Agence France Presse
Thursday 3 July 2003
Last Update 3 July 2003 12:00 am
ALMATY, 3 July 2003 — Repression by US-backed Central Asian regimes could push the region’s leading Islamic movement Hizb ut-Tahrir toward terrorism, the Brussels-based International Crisis Group warned yesterday.
“The US in particular is in danger of damaging its reputation... by close association with Central Asian dictatorships,” Robert Templer, the ICG’s Asia director said as it published a new report on Hizb ut-Tahrir.
Created in the 1950s Hizb ut-Tahrir has promoted the use of peaceful means to create an Islamic state in Central Asia’s Ferghana Valley, which is uneasily divided between the former Soviet republics of Uzbekistan, Kyrgyzstan and Tajikistan. “Despite the allegations of governments there is no proof of (Hizb ut-Tahrir’s) involvement in terrorist activities in Central Asia or elsewhere,” Templer said in a statement. From 1999 until 2001 Ferghana was rocked by insurgency by Afghan-based members of another organization, the Islamic Movement of Uzbekistan (IMU), which was crushed during the US-led overthrow of Afghanistan’s Taleban leadership.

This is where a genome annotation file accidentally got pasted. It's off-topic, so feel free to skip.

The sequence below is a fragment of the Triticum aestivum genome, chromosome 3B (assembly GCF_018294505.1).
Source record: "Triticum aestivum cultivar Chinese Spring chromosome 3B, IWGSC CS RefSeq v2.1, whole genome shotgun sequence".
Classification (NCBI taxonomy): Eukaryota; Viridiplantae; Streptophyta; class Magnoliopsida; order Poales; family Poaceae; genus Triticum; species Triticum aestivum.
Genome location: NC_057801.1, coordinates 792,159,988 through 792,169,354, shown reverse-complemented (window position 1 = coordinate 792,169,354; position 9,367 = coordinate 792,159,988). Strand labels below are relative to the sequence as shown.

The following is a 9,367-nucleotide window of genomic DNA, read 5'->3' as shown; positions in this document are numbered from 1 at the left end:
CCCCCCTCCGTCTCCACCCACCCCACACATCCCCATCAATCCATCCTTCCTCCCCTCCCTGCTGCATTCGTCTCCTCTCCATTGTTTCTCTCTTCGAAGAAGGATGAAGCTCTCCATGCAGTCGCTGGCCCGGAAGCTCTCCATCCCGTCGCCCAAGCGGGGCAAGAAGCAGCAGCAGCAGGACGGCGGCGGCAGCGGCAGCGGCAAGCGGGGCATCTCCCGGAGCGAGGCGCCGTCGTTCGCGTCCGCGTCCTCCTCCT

Uzbekistan and Kyrgyzstan agreed to the presence of major US military bases for the Afghanistan campaign. The two countries have since continued to host US-led forces in return for military and other assistance amid strong criticism of the heavy-handed approach to Islamic belief taken by Uzbekistan’s President Islam Karimov.
Hizb ut-Tahrir is currently allowed to operate in most Western countries with the exception of Germany and calls to ban Hizb ut-Tahrir should be refused, the ICG report said. “It is in the security interests of the international community to ensure that political opposition to unpopular regimes does not by default turn into a more militant group, with a more violent and dangerous agenda,” David Lewis, director of the ICG’s Kyrgyzstan office, said.